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EFTAG responds to Air Quality Action Plan

Epping Forest District Council recently ran a consultation on their proposed Air Quality Action Plan. We were disappointed; here’s the response we sent.

Overall, EFTAG is concerned that the plan lacks ambition, it shies away from setting a strong narrative around the dangers of air pollution (the phrase “no safe level of exposure” does appear, but only once – page 3 – and not in the text which sets the tone of the document). The Table 5.1 in the document is also useful, but we are concerned it will fail to lead to any successes as the performance indicators given are generally extremely poor, focusing on the publication of strategy documents (or even increased signposting to strategy documents in the case of measure A06). The KPIs need to be Specific, Measurable, Achievable, Relevant and Time Bound and I don’t think any of the KPIs at present meet that standard. Our fear is that with such weak performance indicators, success will be able to be demonstrated while actions which could have a significant positive impact on the district are left unattempted, especially as UK government messaging acknowledges that mere compliance with threshold limit values is not enough. All levels of NO2, PM10 and PM2.5 are a risk to health. 

We feel too that the measures proposed generally fall too far on the side of new tech and don’t make enough of the enormous opportunities for active travel in Epping Forest District. If, instead of being signposted to on websites, the now 9 year old Epping Forest Cycling Action Plan had some of its routes actually built there would likely be a measurable impact on air pollution, and importantly there would also be co-benefits to the health of the districts residents and workers from the additional exercise. Similar benefits could be found by improving pavements in the district, again the Air Quality Action Plan does not raise this as a possibility. Signposting the cycling action plan will achieve absolutely nothing. I single it out as a KPI because its inclusion is embarrassing. 

The language used in the document is generally sloppy, with “objective” used extensively to describe threshold limit values. The document needs to be clear that national targets are upper limits, not desired outcomes. annual mean concentrations of 30µg/m3 are always preferably to the legal limit value of 40µg/m3, and to call the limit values “objectives” fails to make that clear. Furthermore, the description of the legal landscape that the document gives reveals that it is already significantly out of date. It does not mention the Environment Act 2021, nor does it mention the air quality targets which have been made in secondary legislation this year off the back of the Environment Act. It is important that where there is compliance with current threshold limit values in the district at present, that does not mean that there will be compliance in 2028 when interim targets start to come into force, even if the rate of pollution doesn’t increase. This is a very important point that the document needs to reflect.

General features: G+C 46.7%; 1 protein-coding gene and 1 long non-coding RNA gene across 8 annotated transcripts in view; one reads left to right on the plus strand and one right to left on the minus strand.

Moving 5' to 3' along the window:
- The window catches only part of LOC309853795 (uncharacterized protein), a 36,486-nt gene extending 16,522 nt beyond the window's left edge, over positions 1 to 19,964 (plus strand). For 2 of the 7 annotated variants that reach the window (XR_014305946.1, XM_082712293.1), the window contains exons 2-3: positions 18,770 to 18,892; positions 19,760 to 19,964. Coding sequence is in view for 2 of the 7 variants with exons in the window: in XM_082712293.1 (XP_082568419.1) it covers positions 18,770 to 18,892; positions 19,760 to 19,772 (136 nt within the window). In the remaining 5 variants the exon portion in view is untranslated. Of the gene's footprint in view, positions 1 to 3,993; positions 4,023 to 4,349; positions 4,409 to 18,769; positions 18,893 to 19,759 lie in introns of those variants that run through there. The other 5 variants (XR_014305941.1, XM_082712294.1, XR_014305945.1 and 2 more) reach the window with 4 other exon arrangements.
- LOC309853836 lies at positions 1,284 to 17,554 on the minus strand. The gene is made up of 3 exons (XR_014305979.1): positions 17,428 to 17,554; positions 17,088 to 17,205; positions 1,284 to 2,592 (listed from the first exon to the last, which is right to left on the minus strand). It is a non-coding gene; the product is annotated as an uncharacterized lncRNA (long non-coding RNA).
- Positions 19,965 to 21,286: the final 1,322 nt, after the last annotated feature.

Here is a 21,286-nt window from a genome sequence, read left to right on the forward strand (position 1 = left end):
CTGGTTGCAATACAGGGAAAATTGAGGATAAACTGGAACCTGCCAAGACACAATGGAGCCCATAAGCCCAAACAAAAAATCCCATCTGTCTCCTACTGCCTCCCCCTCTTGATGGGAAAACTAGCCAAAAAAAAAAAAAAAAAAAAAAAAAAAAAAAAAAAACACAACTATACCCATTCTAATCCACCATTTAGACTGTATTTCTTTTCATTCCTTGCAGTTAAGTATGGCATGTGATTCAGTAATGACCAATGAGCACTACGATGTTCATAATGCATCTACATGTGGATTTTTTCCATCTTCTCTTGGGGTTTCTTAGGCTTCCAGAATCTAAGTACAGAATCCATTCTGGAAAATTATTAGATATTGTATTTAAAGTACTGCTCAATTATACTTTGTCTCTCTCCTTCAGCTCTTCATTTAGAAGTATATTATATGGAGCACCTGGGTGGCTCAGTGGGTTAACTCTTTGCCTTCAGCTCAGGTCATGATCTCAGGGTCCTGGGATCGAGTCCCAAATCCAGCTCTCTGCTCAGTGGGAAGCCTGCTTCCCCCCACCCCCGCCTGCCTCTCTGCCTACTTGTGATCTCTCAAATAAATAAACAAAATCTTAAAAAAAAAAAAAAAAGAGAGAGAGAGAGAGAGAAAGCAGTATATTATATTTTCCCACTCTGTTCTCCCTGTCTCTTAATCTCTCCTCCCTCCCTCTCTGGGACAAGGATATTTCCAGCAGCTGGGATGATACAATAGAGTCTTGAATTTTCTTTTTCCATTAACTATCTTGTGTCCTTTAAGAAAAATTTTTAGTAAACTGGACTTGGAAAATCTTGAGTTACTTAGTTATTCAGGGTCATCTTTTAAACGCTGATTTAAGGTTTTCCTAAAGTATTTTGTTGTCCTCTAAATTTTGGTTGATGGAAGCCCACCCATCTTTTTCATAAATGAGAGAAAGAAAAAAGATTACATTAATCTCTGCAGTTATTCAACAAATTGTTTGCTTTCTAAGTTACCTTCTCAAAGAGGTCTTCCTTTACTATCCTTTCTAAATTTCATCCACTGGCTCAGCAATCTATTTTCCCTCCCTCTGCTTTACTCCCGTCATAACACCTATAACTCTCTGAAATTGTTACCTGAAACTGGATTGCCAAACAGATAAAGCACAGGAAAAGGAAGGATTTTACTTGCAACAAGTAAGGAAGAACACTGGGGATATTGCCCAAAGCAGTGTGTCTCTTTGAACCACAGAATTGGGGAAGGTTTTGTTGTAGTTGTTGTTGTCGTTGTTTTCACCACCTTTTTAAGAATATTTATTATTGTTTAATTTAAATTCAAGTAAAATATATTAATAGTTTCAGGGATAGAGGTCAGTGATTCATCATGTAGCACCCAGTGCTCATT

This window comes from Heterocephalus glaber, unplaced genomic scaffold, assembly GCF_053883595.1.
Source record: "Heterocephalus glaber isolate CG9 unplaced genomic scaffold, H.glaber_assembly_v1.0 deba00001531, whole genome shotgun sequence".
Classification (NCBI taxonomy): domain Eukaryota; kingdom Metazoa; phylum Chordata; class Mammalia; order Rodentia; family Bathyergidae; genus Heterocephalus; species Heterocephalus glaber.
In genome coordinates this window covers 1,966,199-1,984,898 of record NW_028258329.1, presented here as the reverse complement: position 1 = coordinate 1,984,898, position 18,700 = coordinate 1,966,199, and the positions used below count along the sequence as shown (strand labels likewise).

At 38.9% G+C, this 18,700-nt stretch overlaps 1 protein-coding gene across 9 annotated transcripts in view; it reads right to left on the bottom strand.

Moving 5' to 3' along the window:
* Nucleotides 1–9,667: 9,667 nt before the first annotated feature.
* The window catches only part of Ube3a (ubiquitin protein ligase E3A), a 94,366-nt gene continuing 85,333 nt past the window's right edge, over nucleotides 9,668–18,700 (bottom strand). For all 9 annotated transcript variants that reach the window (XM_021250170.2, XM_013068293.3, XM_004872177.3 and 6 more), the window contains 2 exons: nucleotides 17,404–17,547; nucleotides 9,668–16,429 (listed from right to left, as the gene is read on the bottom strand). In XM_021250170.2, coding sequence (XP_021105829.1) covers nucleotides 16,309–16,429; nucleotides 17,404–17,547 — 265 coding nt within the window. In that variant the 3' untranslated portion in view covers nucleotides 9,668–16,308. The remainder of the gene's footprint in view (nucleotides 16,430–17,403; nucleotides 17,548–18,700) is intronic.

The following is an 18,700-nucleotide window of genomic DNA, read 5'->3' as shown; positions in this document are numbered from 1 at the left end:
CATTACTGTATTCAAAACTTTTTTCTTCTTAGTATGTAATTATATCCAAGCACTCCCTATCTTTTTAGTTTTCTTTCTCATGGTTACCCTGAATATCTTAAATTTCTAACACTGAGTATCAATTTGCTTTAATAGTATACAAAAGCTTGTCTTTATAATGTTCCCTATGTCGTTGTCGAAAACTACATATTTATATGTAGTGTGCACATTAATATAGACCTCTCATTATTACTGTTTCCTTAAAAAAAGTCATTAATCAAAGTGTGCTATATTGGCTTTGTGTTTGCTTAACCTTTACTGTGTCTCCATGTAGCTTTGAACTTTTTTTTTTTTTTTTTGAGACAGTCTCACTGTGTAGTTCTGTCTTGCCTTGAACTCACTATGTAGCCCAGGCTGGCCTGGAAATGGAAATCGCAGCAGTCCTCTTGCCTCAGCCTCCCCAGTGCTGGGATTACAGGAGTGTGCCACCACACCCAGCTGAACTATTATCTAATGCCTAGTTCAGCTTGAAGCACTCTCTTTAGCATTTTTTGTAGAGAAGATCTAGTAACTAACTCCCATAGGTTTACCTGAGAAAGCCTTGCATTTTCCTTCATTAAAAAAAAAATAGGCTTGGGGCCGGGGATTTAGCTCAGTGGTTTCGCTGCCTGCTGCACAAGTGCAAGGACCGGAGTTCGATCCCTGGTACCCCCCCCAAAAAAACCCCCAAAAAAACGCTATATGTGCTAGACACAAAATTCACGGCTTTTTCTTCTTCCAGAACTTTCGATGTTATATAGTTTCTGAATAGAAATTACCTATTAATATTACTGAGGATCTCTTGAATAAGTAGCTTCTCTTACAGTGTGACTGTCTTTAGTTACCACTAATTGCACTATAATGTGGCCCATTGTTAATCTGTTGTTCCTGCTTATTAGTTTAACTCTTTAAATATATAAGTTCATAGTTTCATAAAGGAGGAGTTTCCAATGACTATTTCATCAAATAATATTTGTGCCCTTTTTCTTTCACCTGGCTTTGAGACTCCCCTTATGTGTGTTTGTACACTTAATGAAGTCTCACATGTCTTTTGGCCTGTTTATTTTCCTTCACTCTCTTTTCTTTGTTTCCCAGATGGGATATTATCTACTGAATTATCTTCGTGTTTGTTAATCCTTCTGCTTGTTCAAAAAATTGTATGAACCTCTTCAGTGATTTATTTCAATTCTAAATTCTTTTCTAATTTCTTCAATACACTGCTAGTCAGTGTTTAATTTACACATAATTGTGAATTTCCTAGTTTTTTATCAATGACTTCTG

The geographical points in the document are often strange. There is a table on page 6 which professes to compare Epping Forest to “neighbouring authorities” and yet while it includes authorities with completely different demographics and geography on the other side of the county, it makes no reference to Waltham Forest, Havering, Redbridge and Broxbourne, neighbouring authorities which are much more like the most densely populated parts of Epping Forest District than anywhere on the east coast. Air pollution does not respect county boundaries and immediately adjacent areas need to be included if this document is to be actually useful and not merely a box ticking exercise for Defra. 

The data given in the document is often unclear too. A lot is made of modelling completed by consultants and the conclusions drawn for Epping Forest, but there is no critical assessment of this. It is unclear whether the modelling actually used data from the district, or just made assumptions based on demographics and national data. I suspect it is often the latter, but if so the implications of that modelling go on to be overstated, with conclusions said to be “demonstrated” where they would in fact be merely “suggested”. Where the Action Plan is using data with limitations, those limitations need to be set out really clearly.

It would be great to have more of an assessment of the air quality monitoring that goes on in Epping Forest District too, a map could be a useful way to display this, and would highlight the gaps in the monitoring. Where data is mentioned in the current draft, it’s invariably 2020 data with reasonable caveats on its representativeness, but it isn’t then followed up with 2019 (or another year’s) data which might be more useful. We also wonder why there isn’t more recent data than 2020 available, given that was 3 years ago now. It again suggests that this is a document which is already several years out of date. 

EFTAG are always happy to have a conversation about the Air Quality Action Plan, we care deeply about making it a document which is useful and part of a meaningful step towards cleaning up the air in Epping Forest District. We feel it needs some significant improvements before it will fulfil that aim. 


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